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Introductory Chapter: Sustainable Development and Sediment Engineering

Written By

Ata Amini

Submitted: 29 January 2018 Published: 18 April 2018

DOI: 10.5772/intechopen.74683

From the Edited Volume

Sedimentation Engineering

Edited by Ata Amini

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1. Sediment

Due to their importance to social growth, environmental and economic issues, surface erosion, sedimentation, scour, and deposition have been investigated by engineers and geologists for centuries. Solid fragments of naturally occurring organic or inorganic materials with a particle size of less than 2 mm are named fine sediment, which is broken down by the processes of weathering and erosion. The fine sediment generally includes sand, silt, and clay particles. Particles greater than 2 mm are categorized as coarse sediments which includes gravel, cobble, and boulders. These materials become detached from the rocks and are transported to a deposition site such as streambeds and lakes by the action of water, ice, wind, and force of gravity. In this process, sediments may be affected by cementation, consolidation, solution, or biological action. The physical and biological characteristics of stream systems are influenced by sedimentation. Apart from human activity, the level of deposited and suspended sediments in each stream depends on climate, geology, and terrestrial characteristics of a stream’s watershed. The process of erosion is natural, while the human activities can greatly intensify the process of erosion and sediment transportation [1]. In the function of watershed or aquatic ecosystems, sediment plays vital role and can has a positive or negative effect on stakeholders and biota.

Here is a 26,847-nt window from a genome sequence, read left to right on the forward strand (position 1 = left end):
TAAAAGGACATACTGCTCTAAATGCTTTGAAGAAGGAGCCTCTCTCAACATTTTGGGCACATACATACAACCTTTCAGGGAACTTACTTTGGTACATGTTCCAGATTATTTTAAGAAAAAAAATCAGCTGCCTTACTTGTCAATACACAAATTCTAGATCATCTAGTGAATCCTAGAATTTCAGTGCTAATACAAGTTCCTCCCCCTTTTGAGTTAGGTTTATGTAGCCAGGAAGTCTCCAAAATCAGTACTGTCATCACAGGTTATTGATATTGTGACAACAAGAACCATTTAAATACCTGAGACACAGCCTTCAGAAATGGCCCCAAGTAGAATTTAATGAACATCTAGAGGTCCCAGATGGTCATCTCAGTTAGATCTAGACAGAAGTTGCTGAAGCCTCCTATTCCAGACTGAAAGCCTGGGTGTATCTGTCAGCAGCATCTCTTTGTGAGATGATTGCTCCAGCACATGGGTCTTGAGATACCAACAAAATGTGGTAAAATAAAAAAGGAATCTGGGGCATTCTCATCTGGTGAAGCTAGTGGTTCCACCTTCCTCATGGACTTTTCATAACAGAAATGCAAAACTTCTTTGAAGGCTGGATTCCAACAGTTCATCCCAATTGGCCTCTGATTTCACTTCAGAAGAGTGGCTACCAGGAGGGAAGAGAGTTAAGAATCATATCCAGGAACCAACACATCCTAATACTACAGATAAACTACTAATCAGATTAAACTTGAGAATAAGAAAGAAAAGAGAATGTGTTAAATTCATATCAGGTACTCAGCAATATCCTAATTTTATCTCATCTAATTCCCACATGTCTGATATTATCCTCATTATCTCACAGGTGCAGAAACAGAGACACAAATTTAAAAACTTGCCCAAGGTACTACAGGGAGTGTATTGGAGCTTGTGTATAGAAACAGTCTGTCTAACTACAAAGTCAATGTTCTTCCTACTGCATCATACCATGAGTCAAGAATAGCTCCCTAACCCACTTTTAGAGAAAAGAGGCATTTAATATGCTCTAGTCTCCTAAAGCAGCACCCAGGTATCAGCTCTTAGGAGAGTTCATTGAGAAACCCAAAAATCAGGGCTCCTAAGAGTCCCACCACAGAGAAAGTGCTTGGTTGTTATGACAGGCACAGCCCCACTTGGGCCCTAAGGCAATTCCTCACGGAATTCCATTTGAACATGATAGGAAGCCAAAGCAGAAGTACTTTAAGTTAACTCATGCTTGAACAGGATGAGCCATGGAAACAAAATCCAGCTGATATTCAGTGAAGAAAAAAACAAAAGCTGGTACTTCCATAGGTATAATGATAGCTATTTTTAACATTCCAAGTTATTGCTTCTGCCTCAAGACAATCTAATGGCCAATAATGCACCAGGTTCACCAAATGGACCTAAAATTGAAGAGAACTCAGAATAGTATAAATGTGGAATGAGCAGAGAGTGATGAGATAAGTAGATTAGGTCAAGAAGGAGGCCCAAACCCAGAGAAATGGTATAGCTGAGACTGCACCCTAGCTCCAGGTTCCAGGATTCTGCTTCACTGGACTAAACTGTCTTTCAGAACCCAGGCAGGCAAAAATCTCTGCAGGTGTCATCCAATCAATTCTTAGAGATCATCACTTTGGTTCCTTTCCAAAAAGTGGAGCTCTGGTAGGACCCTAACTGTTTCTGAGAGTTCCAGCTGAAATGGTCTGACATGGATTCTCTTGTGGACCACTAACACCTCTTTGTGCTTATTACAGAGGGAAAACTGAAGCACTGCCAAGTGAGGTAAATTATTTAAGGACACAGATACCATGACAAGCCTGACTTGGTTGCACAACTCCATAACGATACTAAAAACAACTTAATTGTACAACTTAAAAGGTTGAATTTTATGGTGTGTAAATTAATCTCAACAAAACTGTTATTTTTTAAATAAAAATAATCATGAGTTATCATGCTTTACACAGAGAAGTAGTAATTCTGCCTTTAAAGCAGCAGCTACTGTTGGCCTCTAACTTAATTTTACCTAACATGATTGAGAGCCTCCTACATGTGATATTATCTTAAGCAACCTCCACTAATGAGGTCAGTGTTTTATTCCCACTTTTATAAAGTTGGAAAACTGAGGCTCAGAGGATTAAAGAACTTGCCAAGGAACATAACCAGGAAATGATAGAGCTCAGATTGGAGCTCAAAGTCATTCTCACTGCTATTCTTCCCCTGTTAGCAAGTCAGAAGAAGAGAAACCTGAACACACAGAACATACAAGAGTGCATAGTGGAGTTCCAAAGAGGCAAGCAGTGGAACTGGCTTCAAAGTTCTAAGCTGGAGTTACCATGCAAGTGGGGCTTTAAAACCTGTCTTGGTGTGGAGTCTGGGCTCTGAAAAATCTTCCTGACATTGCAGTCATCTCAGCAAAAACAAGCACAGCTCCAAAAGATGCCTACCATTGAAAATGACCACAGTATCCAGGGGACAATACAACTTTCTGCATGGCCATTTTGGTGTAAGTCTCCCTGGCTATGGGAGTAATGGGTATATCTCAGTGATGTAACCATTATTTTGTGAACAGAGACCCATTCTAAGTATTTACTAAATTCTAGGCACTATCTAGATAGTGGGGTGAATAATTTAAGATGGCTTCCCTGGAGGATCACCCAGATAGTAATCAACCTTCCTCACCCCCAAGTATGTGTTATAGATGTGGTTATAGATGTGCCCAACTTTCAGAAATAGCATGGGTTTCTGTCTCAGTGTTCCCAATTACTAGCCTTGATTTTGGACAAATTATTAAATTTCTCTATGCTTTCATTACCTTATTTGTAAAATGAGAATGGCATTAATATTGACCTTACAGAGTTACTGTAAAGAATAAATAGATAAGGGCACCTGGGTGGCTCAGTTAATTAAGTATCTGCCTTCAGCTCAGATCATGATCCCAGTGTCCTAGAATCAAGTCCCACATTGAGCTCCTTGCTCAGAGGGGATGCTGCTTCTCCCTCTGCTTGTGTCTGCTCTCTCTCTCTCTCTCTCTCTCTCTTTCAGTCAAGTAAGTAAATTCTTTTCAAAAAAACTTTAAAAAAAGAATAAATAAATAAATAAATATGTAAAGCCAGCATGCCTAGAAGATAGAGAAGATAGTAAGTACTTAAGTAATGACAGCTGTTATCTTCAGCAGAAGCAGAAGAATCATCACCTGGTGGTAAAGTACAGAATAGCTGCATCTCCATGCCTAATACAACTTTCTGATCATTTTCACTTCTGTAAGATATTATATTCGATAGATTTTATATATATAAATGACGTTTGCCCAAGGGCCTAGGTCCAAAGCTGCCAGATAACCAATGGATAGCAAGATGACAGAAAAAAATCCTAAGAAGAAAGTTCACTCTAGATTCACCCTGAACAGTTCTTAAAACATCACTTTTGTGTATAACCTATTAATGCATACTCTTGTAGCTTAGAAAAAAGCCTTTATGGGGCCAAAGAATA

2. Human effects on sedimentation

Surface erosion from watersheds and bank erosion along the river caused sedimentation in all water bodies. As a result of earth-forming developments, for instance climate, glaciations, weathering, and geologic events, some characteristics of a basin such as slope, soil composition, elevation, and size have formed throughout centuries. The contributions of these characteristics are different in each watershed. However, in a watershed, there is a historic adaption between the livelihood of the aquatic life and the amount and characteristics of the sediment of stream system. Management at the watershed scale is a main challenge facing existing and coming generations. Many of the environment ecosystems are being dishonored or being used in an unsustainably manner [2]. Degradation of waterways in a watershed was intensified a result of human activities which aims to convert the home-grown vegetation to land uses related to agriculture and urbanization. These changes increasingly disturb the local hydrological cycle creating problems with stream flows, erosion, and sedimentation [3]. Apart from land use change, river canalization, water pumping, inter basin water transfer, logging, road construction, gravel mining, and mega hydraulic structures like dams are commonly considered unnatural contributors to sedimentation [4]. As common human activities, agricultural land development and urbanization within a stream’s watershed often increases excessive quantities of sediment to water ways. In addition, the stream habitats and water quality are influenced by human activities. Excessive sediment inputs from the disturbed lands reduce water quality in watersheds. Figure 1 shows agricultural land development in a steep hill in KhorKoreh watershed, Kurdistan Iran, destroying the land cover and making it more erodible.

Figure 1.

Agricultural land development as a common human activity caused surplus sedimentation.

In contrary, for runoff and sediment storage purposes, numerous watershed practices are currently being implemented, which improved the hydrologic conditions in watersheds [1]. To increase water infiltration and to decrease runoff and sediment flow into streams and water bodies, structural measures such as the construction of check dams and nonstructural management such as biological treatment have been practiced worldwide [1]. However, to measure the effectiveness of these activities, consistent assessments are essential. In many cases, the misconducting of man-made structures intensifies the watershed erosion. Figure 2 shows the downstream of a stilling basin of a constructed check dam in Kurdistan, Iran. The dimensions of the stilling basin are too small to diminish the flow velocity, and the accelerated flow degrade stream condition washed out the stream bed, which caused bed deformation passing through stream bed.

Figure 2.

Misconducting of a check dam on a water way.


3. Sustainable development and sedimentation